WATCH LIVE: VA Atty. Gen. speaks on in-state tuition for DREAMers

Virginia Attorney General Mark Herring is scheduled to speak at 3 p.m. on his decision to allow some undocumented immigrants who arrived as children in the United States to qualify for in-state tuition at Virginia colleges.

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Herring based his advice to the State Council of Higher Education for Virginia on changes in immigration law under the Deferred Action for Childhood Arrivals (DACA) program in 2012. DACA instructed federal authorities to defer deportation of some minors brought illegally into the US and allowed them to establish residency in Virginia.

Herring argued that these "DREAMers" qualify for in-state tuition, though they would still need to be accepted to a Virginia college, maintain DACA status, and meet the same domicile requirements as all other students.

"If the Commonwealth is to remain competitive in a global economy, we must embrace a strategy that maximizes our talent pool and helps all Virginians reach their full potential," Herring said in a written statement. "These 'DREAMers' are already Virginians in some very important ways. In most cases they were raised here, they graduated from Virginia schools, and they have known no home but Virginia...It's what the law requires, it makes economic sense for Virginia, and it's the right thing to do."

Virginia House Republican leaders said they were "deeply concerned" by Herring's letter saying he has, "once again placed his personal, political ideology ahead of the will of the people and their elected representatives."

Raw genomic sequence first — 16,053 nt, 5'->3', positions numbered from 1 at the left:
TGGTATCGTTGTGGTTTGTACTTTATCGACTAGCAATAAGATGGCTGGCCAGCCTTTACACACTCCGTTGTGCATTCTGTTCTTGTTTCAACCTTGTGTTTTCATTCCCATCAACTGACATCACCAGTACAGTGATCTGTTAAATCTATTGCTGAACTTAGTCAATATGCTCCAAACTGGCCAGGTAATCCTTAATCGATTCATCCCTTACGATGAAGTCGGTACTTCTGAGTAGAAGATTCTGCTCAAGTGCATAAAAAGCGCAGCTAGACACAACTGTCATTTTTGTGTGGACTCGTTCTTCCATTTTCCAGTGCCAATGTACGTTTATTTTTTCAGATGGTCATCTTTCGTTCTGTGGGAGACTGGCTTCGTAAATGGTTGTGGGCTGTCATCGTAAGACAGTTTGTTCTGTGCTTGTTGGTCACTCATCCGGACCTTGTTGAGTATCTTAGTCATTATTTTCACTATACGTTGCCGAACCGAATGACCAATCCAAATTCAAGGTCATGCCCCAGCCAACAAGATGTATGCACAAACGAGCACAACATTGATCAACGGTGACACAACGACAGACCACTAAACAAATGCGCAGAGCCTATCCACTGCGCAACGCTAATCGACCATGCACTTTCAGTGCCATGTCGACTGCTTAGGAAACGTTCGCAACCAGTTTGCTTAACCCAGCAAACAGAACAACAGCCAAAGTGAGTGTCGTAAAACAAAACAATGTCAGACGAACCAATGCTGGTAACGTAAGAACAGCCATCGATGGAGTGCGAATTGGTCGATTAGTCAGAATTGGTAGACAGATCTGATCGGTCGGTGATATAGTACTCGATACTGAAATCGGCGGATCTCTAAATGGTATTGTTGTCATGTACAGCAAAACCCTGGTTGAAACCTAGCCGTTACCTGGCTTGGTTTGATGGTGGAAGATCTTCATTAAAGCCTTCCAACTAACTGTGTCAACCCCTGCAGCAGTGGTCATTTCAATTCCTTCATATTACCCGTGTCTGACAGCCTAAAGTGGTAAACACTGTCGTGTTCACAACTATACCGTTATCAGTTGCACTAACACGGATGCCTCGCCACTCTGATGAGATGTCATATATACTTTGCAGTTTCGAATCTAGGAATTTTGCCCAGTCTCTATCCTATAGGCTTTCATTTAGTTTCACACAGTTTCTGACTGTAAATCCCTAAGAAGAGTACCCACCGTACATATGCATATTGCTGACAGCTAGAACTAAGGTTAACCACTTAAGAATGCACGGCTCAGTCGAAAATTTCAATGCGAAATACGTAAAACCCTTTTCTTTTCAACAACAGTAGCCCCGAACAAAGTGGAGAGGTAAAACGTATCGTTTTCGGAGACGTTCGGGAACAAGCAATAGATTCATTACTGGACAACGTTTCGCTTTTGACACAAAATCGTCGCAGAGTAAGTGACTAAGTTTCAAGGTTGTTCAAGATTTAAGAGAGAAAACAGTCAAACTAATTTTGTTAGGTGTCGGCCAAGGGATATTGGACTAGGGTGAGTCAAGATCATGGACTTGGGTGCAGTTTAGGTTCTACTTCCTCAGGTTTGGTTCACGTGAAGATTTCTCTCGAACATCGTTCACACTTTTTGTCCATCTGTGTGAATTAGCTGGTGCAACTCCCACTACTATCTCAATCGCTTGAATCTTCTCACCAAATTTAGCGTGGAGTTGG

In a written statement, House Republicans argued the issues should be handled, "through the legislative and democratic processes, not by the unilateral actions of one individual."

Nineteen other states, have similar programs in place, according to the Attorney General's office. Around 8,100 young people in Virginia have had their applications for DACA approved, as of December 2013. To receive approval they must have immigrated to the United States as children, had no say in their arrival process, and are now Virginians for all practical purposes. They must have no criminal record, be enrolled in school or have graduated from a high school, received a GED, or an honorable discharge from the U.S. military.

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